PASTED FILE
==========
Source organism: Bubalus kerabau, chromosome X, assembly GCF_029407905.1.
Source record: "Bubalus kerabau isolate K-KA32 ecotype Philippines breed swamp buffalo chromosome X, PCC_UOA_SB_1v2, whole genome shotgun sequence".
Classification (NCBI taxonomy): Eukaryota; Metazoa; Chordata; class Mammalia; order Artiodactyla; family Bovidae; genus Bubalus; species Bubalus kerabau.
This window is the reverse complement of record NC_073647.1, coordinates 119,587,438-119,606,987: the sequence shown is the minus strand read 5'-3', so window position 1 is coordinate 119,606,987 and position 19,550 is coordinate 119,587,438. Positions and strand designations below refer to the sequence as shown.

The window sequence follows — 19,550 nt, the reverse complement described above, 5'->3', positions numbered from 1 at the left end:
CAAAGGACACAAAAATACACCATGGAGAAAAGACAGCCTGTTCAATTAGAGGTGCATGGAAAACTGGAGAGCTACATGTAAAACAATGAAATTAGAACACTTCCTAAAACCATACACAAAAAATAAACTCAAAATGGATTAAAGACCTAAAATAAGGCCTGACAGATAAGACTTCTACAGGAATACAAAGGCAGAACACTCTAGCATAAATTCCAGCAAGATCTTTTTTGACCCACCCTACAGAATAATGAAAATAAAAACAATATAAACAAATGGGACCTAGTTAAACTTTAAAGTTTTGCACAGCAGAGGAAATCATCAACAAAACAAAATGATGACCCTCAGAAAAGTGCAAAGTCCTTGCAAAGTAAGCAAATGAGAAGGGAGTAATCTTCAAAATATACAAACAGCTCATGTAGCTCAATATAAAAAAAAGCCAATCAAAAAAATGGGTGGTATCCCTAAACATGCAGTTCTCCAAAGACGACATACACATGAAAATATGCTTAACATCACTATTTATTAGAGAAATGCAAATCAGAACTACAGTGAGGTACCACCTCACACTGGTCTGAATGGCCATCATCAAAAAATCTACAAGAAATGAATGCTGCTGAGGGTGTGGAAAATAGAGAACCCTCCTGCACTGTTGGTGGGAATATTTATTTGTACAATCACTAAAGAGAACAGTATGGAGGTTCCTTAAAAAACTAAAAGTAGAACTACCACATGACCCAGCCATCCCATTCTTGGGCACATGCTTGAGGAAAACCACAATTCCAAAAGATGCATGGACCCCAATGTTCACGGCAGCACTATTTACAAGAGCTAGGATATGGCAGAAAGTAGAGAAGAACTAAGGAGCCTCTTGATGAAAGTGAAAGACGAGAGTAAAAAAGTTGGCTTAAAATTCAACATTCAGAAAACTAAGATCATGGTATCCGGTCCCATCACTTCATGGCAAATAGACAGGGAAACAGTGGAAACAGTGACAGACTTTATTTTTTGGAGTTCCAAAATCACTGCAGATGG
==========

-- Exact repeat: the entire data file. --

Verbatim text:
Source organism: Bubalus kerabau, chromosome X, assembly GCF_029407905.1.
Source record: "Bubalus kerabau isolate K-KA32 ecotype Philippines breed swamp buffalo chromosome X, PCC_UOA_SB_1v2, whole genome shotgun sequence".
Classification (NCBI taxonomy): Eukaryota; Metazoa; Chordata; class Mammalia; order Artiodactyla; family Bovidae; genus Bubalus; species Bubalus kerabau.
This window is the reverse complement of record NC_073647.1, coordinates 119,587,438-119,606,987: the sequence shown is the minus strand read 5'-3', so window position 1 is coordinate 119,606,987 and position 19,550 is coordinate 119,587,438. Positions and strand designations below refer to the sequence as shown.

The window sequence follows — 19,550 nt, the reverse complement described above, 5'->3', positions numbered from 1 at the left end:
CAAAGGACACAAAAATACACCATGGAGAAAAGACAGCCTGTTCAATTAGAGGTGCATGGAAAACTGGAGAGCTACATGTAAAACAATGAAATTAGAACACTTCCTAAAACCATACACAAAAAATAAACTCAAAATGGATTAAAGACCTAAAATAAGGCCTGACAGATAAGACTTCTACAGGAATACAAAGGCAGAACACTCTAGCATAAATTCCAGCAAGATCTTTTTTGACCCACCCTACAGAATAATGAAAATAAAAACAATATAAACAAATGGGACCTAGTTAAACTTTAAAGTTTTGCACAGCAGAGGAAATCATCAACAAAACAAAATGATGACCCTCAGAAAAGTGCAAAGTCCTTGCAAAGTAAGCAAATGAGAAGGGAGTAATCTTCAAAATATACAAACAGCTCATGTAGCTCAATATAAAAAAAAGCCAATCAAAAAAATGGGTGGTATCCCTAAACATGCAGTTCTCCAAAGACGACATACACATGAAAATATGCTTAACATCACTATTTATTAGAGAAATGCAAATCAGAACTACAGTGAGGTACCACCTCACACTGGTCTGAATGGCCATCATCAAAAAATCTACAAGAAATGAATGCTGCTGAGGGTGTGGAAAATAGAGAACCCTCCTGCACTGTTGGTGGGAATATTTATTTGTACAATCACTAAAGAGAACAGTATGGAGGTTCCTTAAAAAACTAAAAGTAGAACTACCACATGACCCAGCCATCCCATTCTTGGGCACATGCTTGAGGAAAACCACAATTCCAAAAGATGCATGGACCCCAATGTTCACGGCAGCACTATTTACAAGAGCTAGGATATGGCAGAAAGTAGAGAAGAACTAAGGAGCCTCTTGATGAAAGTGAAAGACGAGAGTAAAAAAGTTGGCTTAAAATTCAACATTCAGAAAACTAAGATCATGGTATCCGGTCCCATCACTTCATGGCAAATAGACAGGGAAACAGTGGAAACAGTGACAGACTTTATTTTTTGGAGTTCCAAAATCACTGCAGATGG